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Jurors and Contempt of Court

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In the recent, well-publicised, case of HM Attorney General v Fraill & Anor [2011] EWCH 1629 (Admin), the Divisional Court found a juror, Joanne Fraill, guilty of contempt of court after she admitted communicating by Facebook and email with one of the accused.

Contempt of Court has a long common law history. In addition, a specific statutory offence is created by the Contempt of Court Act 1981, s 8
“(1) …, it is a contempt of court to obtain, disclose or solicit any particulars of statements made, opinions expressed, arguments advanced or votes cast by members of a jury in the course of their deliberations in any legal proceedings”.

The Court, led by the Lord Chief Justice, gave the rationale for the restrictions on communicating information about the deliberations of the jury : “Every member of the jury is entitled in the course of jury deliberations to express his or her views with the utmost frankness and clarity. Beyond the obvious courtesy of the give and take of discussion, there are no degrees or limitations of the views which may be expressed. This process is essential to the way in which juries work towards and finally arrive at their verdicts. Our arrangements proceed on the basis that everything that has been said in the course of these discussions must remain confidential to the members of the jury. And because they remain confidential to the jury, and are known to be so, the exchange of frank views and opinions is encouraged. No one is inhibited by the thought that the expression of an unpopular view, and its source, may become public knowledge.”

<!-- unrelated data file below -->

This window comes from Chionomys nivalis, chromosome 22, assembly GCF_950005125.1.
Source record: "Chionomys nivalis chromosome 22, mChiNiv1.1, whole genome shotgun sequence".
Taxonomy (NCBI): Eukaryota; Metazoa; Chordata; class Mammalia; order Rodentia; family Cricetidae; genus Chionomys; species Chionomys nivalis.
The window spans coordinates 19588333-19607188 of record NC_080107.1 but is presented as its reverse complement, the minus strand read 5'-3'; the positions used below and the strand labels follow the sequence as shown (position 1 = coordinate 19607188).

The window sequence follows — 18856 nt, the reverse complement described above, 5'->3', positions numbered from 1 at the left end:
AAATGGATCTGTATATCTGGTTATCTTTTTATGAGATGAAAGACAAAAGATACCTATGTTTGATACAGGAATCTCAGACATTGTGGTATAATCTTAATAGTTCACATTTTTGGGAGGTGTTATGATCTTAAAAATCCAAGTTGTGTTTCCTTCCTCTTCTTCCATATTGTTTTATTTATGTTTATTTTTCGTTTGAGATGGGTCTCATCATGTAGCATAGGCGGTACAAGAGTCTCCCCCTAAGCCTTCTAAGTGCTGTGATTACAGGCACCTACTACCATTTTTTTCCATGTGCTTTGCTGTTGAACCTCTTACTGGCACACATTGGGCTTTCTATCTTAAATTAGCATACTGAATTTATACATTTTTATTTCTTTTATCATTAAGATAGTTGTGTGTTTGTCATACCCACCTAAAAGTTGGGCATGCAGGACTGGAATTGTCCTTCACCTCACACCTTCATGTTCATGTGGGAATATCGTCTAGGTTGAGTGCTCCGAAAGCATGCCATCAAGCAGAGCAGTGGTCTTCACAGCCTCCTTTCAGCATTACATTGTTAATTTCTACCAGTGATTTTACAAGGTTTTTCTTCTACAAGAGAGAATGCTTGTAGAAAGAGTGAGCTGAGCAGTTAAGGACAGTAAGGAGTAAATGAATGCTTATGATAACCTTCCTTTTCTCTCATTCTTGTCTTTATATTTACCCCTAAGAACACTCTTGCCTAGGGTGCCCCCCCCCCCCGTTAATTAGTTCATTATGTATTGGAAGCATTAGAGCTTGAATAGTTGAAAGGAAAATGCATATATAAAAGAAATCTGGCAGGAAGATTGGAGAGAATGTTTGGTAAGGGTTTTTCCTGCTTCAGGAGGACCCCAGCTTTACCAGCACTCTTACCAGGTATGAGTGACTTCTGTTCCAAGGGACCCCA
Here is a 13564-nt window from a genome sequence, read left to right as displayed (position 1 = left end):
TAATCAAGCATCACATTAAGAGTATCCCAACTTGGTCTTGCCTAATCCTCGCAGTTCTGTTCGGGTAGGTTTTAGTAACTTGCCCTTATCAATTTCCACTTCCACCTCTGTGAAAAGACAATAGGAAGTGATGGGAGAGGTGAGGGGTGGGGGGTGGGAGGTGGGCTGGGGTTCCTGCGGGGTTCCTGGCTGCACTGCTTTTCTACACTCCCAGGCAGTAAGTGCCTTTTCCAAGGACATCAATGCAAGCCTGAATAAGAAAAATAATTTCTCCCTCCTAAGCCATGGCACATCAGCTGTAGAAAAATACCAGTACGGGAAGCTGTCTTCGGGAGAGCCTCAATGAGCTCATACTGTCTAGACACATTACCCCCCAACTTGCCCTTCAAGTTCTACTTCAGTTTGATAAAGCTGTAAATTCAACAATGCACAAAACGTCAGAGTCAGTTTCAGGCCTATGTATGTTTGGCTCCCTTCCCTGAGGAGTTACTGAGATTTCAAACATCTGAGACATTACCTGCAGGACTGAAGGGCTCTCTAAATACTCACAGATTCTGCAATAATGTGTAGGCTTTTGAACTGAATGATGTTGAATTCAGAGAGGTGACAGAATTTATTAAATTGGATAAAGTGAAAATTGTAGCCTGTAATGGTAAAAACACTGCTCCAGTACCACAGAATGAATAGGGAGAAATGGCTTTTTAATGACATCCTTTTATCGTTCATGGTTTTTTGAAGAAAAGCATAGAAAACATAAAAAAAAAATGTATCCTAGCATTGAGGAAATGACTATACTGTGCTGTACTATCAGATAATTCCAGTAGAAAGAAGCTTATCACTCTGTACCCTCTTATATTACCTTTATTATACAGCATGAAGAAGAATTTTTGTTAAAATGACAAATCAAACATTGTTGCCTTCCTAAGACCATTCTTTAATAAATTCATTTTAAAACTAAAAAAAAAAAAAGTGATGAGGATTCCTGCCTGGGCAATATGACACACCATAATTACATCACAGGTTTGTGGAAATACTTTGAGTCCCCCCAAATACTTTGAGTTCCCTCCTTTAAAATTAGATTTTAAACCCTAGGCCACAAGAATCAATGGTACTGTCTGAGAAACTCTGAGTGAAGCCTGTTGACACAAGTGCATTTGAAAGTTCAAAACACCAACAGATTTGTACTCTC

Further, on being sworn in, jurors promise to “give true verdicts according to the evidence”. In R v Thompson [2010] EWCA Crim 1623 the Lord Chief Justice giving the judgment of the Court of Appeal had reaffirmed that a “verdict must be reached, according to the jury oath in accordance with the evidence” and added that ” the introduction of extraneous material, that is non-evidential material, constitutes an irregularity. Examples…include telephone calls into or out of the jury room … and in recent years, information derived by one or more jurors from the internet.”

Joanne Fraill had also admitted having made internet searches for names involved in the proceedings.

The Court took account of mitigating factors including her immediate admission, apology and co-operation with the investigation into her conduct. Nevertheless Fraill received an 8 month immediate custodial sentence.

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